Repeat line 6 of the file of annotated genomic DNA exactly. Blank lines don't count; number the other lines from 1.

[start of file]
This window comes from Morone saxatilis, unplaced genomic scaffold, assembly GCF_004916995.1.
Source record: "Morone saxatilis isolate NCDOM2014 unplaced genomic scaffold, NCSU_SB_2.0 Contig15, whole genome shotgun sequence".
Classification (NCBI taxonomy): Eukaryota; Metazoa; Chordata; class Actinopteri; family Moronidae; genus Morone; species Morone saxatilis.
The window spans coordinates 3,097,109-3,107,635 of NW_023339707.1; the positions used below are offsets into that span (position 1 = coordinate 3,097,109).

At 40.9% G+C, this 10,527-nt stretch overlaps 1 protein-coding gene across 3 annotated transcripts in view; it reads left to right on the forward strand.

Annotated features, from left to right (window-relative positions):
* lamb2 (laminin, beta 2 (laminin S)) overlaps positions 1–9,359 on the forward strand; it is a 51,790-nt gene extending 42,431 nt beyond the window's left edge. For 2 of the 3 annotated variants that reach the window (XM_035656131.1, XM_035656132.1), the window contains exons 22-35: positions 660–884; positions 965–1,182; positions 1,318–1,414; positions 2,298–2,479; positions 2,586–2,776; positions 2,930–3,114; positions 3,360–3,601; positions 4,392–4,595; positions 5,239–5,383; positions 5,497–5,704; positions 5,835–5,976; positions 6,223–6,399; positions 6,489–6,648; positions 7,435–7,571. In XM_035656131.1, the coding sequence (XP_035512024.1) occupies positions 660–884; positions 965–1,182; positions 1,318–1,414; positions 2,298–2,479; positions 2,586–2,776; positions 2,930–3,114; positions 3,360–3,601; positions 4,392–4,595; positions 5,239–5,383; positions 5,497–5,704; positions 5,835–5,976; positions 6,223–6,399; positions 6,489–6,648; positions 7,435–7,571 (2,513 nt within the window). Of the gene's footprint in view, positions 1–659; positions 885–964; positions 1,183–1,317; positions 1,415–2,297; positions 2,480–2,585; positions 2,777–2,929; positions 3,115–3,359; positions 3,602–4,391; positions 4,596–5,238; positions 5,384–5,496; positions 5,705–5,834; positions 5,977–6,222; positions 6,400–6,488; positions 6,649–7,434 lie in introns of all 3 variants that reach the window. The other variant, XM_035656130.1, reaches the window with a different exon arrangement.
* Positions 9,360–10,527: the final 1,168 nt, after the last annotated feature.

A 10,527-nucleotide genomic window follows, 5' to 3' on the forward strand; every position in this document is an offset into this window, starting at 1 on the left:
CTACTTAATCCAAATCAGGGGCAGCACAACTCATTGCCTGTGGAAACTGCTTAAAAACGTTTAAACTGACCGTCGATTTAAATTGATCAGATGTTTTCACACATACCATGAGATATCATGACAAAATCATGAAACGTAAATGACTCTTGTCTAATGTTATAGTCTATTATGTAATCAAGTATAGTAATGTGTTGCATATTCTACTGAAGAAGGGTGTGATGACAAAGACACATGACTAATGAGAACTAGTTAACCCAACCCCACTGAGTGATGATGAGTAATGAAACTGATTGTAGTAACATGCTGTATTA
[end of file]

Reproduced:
Annotated features, from left to right (window-relative positions):